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The lung alveolar lipofibroblast: an evolutionary strategy against neonatal hyperoxic lung injury.



Oxygen, the main mode of support for premature infants with immature lungs, can cause toxicity by producing reactive oxygen species (ROS) that disrupt homeostasis; yet, these same molecules were entrained to promote vertebrate lung phylogeny. By providing a deeper understanding of this paradox, we propose physiologically rational strategies to prevent chronic lung disease (CLD) of prematurity.

Recent advances

To prevent neonatal hyperoxic lung damage biologically, we have exploited the alveolar defense mechanism(s) that evolutionarily evolved to combat increased atmospheric oxygen during the vertebrate water to land transition.

Critical issues

Over the course of vertebrate lung evolution, ROS promoted the formation of lipofibroblasts, specialized adepithelial cells, which protect the alveoli against oxidant injury; peroxisome proliferator-activated receptor gamma (PPARγ), the master switch for lipofibroblast differentiation, prevents such oxidant lung injury, both by directly promoting mesodermal differentiation and its antioxidant defenses, and indirectly by stimulating the developmental epithelial-mesenchymal paracrine interactions that have physiologically determined lung surfactant production in accord with the lung's phylogenetic adaptation to atmospheric oxygen, preventing Respiratory Distress Syndrome at birth.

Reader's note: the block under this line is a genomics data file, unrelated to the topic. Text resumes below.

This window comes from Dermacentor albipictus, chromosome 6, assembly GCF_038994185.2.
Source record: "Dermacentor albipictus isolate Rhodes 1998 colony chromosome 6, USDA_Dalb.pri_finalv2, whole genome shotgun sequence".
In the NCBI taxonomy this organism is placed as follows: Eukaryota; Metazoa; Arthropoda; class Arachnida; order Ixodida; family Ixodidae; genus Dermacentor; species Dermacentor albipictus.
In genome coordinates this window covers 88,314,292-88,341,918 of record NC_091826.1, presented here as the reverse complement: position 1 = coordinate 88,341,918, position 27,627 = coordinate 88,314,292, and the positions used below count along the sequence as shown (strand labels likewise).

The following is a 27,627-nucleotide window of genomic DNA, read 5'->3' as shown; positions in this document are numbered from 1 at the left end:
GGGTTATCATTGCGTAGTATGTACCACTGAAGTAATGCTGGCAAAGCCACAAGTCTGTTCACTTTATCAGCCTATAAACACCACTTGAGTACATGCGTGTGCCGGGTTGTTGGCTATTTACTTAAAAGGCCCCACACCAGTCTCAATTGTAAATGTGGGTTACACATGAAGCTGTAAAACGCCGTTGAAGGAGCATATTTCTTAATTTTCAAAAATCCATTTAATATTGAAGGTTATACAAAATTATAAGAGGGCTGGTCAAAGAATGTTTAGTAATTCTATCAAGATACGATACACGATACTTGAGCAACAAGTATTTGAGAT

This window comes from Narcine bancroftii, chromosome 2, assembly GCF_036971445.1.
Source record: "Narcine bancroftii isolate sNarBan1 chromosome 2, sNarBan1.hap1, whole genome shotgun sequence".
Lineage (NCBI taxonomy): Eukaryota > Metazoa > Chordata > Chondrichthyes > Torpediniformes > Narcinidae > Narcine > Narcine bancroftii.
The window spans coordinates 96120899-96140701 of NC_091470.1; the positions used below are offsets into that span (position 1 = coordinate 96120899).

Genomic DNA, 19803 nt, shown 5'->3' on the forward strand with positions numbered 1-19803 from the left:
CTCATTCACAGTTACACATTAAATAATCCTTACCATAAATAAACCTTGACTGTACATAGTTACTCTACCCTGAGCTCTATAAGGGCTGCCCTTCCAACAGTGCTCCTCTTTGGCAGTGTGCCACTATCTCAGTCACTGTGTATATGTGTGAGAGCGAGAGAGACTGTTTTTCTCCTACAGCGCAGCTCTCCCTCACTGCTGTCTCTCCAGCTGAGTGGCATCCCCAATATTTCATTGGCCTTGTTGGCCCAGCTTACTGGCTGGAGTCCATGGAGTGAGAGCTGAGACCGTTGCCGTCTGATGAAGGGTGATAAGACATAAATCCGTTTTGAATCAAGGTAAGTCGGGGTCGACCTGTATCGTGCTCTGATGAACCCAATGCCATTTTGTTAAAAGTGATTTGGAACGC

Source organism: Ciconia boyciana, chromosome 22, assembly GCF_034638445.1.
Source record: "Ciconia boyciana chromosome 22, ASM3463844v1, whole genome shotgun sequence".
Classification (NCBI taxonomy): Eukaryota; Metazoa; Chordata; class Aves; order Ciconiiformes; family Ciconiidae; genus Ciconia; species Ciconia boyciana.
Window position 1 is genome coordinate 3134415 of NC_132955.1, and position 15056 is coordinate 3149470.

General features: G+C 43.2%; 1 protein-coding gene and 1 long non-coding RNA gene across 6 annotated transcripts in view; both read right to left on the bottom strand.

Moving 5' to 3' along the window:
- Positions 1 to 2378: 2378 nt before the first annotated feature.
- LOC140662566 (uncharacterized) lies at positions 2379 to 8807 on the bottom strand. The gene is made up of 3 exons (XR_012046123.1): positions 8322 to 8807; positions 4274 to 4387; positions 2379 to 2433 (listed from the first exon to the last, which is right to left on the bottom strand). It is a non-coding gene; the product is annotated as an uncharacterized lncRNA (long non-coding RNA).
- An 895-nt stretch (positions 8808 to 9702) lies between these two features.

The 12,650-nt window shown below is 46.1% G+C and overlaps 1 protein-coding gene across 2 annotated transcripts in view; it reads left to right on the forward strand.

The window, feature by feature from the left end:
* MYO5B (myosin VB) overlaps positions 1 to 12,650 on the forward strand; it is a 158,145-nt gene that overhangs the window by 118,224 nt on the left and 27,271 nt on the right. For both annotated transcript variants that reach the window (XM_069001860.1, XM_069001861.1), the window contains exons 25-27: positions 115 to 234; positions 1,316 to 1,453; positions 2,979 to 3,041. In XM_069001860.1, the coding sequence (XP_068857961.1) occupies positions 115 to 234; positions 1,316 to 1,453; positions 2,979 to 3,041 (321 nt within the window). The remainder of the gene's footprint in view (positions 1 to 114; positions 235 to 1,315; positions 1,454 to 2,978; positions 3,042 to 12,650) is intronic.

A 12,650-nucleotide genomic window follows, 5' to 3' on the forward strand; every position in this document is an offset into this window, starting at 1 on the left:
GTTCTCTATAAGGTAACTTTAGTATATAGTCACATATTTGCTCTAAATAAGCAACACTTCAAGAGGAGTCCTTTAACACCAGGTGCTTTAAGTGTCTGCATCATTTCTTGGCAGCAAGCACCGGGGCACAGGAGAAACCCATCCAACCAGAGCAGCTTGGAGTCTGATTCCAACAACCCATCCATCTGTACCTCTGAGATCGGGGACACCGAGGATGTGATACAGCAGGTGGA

Future directions

The molecular strategy (PPARγ agonists) to prevent CLD of prematurity, proposed by us, although seems to be robust, effective, and safe under experimental conditions, it awaits detailed pharmacokinetic and pharmacodynamic studies for its safe and effective clinical translation to human infants. Antioxid. Redox Signal. 21, 1893-1904. "I have procured air [oxygen]…between five and six times as good as the best common air that I have ever met with." -Joseph Priestley, 1775.

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